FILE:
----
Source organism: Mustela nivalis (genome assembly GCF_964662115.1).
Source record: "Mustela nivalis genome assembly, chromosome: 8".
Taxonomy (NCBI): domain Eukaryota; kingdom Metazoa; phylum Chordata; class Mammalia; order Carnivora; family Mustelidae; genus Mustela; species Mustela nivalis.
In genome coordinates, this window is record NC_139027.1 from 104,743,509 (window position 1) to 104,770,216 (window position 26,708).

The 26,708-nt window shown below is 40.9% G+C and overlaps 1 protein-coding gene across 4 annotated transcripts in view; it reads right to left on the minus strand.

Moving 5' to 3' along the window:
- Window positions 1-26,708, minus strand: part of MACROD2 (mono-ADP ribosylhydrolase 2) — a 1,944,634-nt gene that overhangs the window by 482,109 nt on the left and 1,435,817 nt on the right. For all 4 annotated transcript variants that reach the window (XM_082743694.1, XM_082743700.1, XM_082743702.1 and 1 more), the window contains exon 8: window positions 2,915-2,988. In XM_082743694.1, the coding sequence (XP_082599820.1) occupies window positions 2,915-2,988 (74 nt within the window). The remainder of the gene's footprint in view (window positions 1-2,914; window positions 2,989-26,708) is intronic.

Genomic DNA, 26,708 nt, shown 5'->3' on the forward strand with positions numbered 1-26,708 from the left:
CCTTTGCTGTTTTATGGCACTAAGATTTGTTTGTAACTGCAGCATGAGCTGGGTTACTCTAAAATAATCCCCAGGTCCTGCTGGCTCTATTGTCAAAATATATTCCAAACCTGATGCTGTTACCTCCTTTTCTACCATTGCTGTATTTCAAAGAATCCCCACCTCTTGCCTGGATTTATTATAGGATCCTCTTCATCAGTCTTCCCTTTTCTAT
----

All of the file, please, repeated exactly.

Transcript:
Source organism: Mustela nivalis (genome assembly GCF_964662115.1).
Source record: "Mustela nivalis genome assembly, chromosome: 8".
Taxonomy (NCBI): domain Eukaryota; kingdom Metazoa; phylum Chordata; class Mammalia; order Carnivora; family Mustelidae; genus Mustela; species Mustela nivalis.
In genome coordinates, this window is record NC_139027.1 from 104,743,509 (window position 1) to 104,770,216 (window position 26,708).

The 26,708-nt window shown below is 40.9% G+C and overlaps 1 protein-coding gene across 4 annotated transcripts in view; it reads right to left on the minus strand.

Moving 5' to 3' along the window:
- Window positions 1-26,708, minus strand: part of MACROD2 (mono-ADP ribosylhydrolase 2) — a 1,944,634-nt gene that overhangs the window by 482,109 nt on the left and 1,435,817 nt on the right. For all 4 annotated transcript variants that reach the window (XM_082743694.1, XM_082743700.1, XM_082743702.1 and 1 more), the window contains exon 8: window positions 2,915-2,988. In XM_082743694.1, the coding sequence (XP_082599820.1) occupies window positions 2,915-2,988 (74 nt within the window). The remainder of the gene's footprint in view (window positions 1-2,914; window positions 2,989-26,708) is intronic.

Genomic DNA, 26,708 nt, shown 5'->3' on the forward strand with positions numbered 1-26,708 from the left:
CCTTTGCTGTTTTATGGCACTAAGATTTGTTTGTAACTGCAGCATGAGCTGGGTTACTCTAAAATAATCCCCAGGTCCTGCTGGCTCTATTGTCAAAATATATTCCAAACCTGATGCTGTTACCTCCTTTTCTACCATTGCTGTATTTCAAAGAATCCCCACCTCTTGCCTGGATTTATTATAGGATCCTCTTCATCAGTCTTCCCTTTTCTAT